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Comment: Re:You can bet NSA has the keys (Score 2) 105

by Pentium100 (#46775299) Attached to: Industry-Wide Smartphone "Kill Switch" Closer To Reality

What would the govt of some place like Egypt have given for a phone kill switch?

Nothing. All governments have a cellphone kill switch that affects an area.Just turn off the towers in that area and no phone will work. And I doubt that the government would go trough the trouble of identifying the protesters one by one and just disabling their phone (which can be done now, just block the IMEI).

Comment: Re:Bad, Bad idea (Score 1) 105

by Pentium100 (#46775251) Attached to: Industry-Wide Smartphone "Kill Switch" Closer To Reality

The idea behind this is that the phone somehow discovers that it was stolen and then bricks itself, deleting all the data. If somebody stole my phone, the thief would not get service (after I notified the police and the provider), but he would still have my data. And.he could rewrite the IMEI to something else to get service.

Comment: Re:Industry-Wide, Hacker Triggers Phone Kill Switc (Score 1) 105

by Pentium100 (#46775231) Attached to: Industry-Wide Smartphone "Kill Switch" Closer To Reality

Or, authoritarian governments who don't like protesters organizing trigger the kill switch in a town where an ongoing protest is occurring anyone unlucky enough to be around when it happens no longer has a smartphone and cannot tweet/facebook/etc any longer.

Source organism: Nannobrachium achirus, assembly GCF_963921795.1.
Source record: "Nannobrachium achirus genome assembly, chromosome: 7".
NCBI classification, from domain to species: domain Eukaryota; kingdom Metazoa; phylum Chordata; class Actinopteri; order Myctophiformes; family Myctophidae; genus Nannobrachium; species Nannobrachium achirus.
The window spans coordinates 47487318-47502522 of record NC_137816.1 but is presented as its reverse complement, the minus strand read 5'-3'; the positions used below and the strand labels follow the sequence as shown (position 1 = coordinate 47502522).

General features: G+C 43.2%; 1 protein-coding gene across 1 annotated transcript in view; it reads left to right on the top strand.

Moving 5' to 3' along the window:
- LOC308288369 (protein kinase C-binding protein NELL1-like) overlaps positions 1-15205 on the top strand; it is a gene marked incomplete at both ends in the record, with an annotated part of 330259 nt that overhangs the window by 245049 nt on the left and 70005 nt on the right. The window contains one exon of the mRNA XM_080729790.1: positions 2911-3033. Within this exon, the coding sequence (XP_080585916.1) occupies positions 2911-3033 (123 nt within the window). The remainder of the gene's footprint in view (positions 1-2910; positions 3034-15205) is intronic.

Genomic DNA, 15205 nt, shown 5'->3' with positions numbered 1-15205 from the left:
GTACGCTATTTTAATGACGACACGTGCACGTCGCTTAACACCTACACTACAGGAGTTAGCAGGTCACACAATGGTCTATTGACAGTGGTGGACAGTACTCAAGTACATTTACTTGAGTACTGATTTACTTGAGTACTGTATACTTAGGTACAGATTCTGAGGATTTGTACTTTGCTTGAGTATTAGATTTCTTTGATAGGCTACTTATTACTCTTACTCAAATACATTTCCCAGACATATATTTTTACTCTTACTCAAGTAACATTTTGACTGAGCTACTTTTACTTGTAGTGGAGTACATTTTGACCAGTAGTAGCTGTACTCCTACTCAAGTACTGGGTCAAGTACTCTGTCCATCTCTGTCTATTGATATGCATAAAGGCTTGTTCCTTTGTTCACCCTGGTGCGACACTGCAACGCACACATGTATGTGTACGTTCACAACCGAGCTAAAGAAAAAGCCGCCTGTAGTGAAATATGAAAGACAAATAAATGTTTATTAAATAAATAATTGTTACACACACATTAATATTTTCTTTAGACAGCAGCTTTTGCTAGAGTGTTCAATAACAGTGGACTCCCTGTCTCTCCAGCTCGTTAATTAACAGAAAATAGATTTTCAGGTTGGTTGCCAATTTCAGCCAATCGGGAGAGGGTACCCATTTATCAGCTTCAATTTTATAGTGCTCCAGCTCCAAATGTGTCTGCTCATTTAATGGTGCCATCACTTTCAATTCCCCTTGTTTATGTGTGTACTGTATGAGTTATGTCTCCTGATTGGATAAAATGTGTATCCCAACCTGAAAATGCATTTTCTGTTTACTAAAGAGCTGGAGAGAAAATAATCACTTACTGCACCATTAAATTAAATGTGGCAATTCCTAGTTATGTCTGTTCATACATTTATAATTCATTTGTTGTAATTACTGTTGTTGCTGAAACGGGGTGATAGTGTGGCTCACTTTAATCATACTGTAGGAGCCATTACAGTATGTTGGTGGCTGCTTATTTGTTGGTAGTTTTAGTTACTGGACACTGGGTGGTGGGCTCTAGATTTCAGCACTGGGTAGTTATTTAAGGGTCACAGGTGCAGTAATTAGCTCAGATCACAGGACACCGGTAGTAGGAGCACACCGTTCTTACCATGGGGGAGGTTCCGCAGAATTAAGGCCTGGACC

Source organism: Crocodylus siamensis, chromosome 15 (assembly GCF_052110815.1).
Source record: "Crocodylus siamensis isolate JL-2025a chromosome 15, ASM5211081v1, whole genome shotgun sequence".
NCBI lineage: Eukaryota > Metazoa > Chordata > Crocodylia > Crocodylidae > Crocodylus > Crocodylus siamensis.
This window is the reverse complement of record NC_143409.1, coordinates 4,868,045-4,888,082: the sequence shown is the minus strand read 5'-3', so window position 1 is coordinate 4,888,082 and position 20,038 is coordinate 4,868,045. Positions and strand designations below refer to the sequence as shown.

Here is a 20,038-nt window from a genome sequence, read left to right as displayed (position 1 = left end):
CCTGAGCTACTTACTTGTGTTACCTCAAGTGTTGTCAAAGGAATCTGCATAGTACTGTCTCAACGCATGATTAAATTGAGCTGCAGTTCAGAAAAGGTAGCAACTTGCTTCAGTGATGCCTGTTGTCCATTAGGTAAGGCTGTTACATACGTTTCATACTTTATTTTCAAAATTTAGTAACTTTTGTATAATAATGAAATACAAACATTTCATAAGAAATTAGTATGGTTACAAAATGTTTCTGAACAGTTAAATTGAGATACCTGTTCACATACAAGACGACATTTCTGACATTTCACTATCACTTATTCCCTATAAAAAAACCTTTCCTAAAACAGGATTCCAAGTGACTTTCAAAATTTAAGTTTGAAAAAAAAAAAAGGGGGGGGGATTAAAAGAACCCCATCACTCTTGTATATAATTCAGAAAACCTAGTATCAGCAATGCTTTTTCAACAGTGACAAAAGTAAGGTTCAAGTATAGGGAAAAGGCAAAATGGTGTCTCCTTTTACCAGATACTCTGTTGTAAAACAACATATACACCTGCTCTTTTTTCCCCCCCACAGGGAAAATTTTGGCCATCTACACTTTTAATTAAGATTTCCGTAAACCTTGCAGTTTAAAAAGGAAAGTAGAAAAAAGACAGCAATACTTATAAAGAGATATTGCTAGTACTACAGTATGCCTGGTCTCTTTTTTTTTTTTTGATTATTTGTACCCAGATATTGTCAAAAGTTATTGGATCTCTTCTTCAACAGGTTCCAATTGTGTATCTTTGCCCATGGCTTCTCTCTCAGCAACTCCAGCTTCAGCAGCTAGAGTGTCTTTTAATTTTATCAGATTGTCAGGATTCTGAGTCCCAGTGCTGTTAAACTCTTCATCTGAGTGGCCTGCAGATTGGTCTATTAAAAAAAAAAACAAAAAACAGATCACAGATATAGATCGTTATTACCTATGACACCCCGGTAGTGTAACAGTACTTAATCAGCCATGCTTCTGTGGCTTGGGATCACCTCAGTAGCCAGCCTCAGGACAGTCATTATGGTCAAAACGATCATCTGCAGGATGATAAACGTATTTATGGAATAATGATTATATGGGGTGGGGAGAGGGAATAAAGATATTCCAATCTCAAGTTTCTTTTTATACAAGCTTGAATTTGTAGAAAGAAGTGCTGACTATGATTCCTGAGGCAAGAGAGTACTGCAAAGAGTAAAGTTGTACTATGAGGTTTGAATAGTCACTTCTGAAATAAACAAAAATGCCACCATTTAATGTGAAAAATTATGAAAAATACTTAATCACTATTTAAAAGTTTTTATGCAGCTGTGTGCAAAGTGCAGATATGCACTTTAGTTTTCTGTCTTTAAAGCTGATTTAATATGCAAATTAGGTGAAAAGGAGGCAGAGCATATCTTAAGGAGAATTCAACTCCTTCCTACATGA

Some protesters could have older phones without the kill switch. So, the more appropriate method is to ask (nicely, or send some guys with guns) the cell service providers to shut down all towers in the required area. This method works on all phones.

Cellphones are short range devices - if the government wants to, it can shut all of them down. Same with the internet.

What you need is a satellite phone and ham radio if you want to evade the government's attempts to silence you, for a while anyway.

Comment: Re:How do these anti DST people deal with life? (Score 1) 310

by Pentium100 (#46445373) Attached to: Daylight Saving Time ...

A lot of people work "normal" 8-17 schedule or similar (9-18 etc), so they tend to go to sleep and get up at a certain wall clock time. Their bodies get so used to this schedule that they might even get up at the same time on weekends without an alarm clock.
Having to go to sleep one hour earlier (later) to wake up one hour earlier (later) throws them out of sync with their natural sleep cycle until the sleep cycle adjusts.